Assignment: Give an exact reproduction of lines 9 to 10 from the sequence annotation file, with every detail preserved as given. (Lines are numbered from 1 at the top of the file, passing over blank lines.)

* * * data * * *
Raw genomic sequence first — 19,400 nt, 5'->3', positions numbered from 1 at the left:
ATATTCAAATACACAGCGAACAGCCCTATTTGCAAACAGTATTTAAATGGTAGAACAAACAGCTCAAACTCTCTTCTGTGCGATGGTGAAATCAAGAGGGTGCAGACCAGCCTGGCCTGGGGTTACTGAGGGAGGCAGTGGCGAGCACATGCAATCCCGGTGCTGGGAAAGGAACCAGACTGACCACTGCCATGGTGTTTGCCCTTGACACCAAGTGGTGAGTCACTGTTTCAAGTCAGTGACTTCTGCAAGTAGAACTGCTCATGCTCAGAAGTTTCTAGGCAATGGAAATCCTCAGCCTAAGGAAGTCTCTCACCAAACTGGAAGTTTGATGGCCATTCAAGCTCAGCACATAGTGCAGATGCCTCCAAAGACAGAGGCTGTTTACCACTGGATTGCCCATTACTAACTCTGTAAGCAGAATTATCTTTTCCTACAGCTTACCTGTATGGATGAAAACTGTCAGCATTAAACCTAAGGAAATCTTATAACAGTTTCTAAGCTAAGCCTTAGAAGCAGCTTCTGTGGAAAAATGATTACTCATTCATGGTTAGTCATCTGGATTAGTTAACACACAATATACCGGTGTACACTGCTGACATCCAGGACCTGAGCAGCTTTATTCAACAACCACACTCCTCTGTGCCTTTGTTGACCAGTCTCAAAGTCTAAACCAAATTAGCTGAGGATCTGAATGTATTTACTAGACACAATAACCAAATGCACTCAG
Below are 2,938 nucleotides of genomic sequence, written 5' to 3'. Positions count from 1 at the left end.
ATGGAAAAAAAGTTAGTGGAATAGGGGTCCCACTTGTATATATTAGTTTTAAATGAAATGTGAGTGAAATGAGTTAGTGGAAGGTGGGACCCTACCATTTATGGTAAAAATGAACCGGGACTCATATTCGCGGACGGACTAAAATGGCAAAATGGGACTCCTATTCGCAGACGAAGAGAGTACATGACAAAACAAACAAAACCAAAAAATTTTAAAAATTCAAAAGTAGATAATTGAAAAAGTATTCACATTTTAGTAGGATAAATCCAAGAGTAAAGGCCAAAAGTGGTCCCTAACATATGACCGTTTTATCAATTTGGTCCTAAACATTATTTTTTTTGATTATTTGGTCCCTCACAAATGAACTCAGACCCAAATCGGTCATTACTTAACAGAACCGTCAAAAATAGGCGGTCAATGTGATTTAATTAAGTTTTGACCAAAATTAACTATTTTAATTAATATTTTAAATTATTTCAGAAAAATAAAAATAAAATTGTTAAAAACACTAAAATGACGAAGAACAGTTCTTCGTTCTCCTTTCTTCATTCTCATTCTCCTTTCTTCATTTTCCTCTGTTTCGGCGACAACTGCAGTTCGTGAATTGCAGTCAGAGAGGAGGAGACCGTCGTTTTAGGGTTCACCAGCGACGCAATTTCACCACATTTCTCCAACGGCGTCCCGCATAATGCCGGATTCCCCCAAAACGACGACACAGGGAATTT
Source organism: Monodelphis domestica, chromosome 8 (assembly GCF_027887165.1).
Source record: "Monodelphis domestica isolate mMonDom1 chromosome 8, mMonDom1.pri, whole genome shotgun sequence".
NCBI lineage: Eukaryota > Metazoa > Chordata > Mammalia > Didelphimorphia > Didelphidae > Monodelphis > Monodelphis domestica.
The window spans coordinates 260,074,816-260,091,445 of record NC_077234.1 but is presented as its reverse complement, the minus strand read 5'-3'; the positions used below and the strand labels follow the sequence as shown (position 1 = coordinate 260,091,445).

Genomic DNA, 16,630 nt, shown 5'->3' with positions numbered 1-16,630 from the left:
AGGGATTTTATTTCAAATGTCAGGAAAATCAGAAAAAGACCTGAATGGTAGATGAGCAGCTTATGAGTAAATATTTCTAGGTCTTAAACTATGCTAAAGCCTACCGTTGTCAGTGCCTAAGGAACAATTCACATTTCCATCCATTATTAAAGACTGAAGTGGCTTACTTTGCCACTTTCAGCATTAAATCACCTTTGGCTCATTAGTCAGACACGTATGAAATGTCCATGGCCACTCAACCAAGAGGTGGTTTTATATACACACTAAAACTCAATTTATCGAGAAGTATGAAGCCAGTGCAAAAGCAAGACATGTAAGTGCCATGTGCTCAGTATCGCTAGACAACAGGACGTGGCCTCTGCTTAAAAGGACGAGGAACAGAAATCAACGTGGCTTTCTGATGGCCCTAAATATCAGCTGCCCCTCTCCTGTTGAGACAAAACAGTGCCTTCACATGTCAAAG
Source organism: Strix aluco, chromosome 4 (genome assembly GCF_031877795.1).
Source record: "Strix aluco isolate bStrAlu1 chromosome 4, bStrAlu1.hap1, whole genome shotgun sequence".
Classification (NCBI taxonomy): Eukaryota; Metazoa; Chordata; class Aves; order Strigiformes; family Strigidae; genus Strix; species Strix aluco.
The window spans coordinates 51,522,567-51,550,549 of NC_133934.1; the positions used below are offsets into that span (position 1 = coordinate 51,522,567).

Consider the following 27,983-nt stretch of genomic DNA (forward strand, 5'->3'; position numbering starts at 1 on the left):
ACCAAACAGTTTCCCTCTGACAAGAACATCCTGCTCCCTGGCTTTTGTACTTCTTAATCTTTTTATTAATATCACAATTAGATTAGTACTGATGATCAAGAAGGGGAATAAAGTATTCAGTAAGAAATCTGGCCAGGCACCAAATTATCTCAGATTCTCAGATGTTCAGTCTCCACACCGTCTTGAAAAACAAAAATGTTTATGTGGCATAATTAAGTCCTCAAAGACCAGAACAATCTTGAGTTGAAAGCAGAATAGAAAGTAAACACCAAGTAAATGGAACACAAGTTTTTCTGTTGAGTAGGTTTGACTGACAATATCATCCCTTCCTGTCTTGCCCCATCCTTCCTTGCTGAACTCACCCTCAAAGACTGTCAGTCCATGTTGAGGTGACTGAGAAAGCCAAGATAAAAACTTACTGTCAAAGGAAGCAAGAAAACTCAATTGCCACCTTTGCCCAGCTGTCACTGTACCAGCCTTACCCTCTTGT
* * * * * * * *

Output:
Genomic DNA, 16,630 nt, shown 5'->3' with positions numbered 1-16,630 from the left:
AGGGATTTTATTTCAAATGTCAGGAAAATCAGAAAAAGACCTGAATGGTAGATGAGCAGCTTATGAGTAAATATTTCTAGGTCTTAAACTATGCTAAAGCCTACCGTTGTCAGTGCCTAAGGAACAATTCACATTTCCATCCATTATTAAAGACTGAAGTGGCTTACTTTGCCACTTTCAGCATTAAATCACCTTTGGCTCATTAGTCAGACACGTATGAAATGTCCATGGCCACTCAACCAAGAGGTGGTTTTATATACACACTAAAACTCAATTTATCGAGAAGTATGAAGCCAGTGCAAAAGCAAGACATGTAAGTGCCATGTGCTCAGTATCGCTAGACAACAGGACGTGGCCTCTGCTTAAAAGGACGAGGAACAGAAATCAACGTGGCTTTCTGATGGCCCTAAATATCAGCTGCCCCTCTCCTGTTGAGACAAAACAGTGCCTTCACATGTCAAAG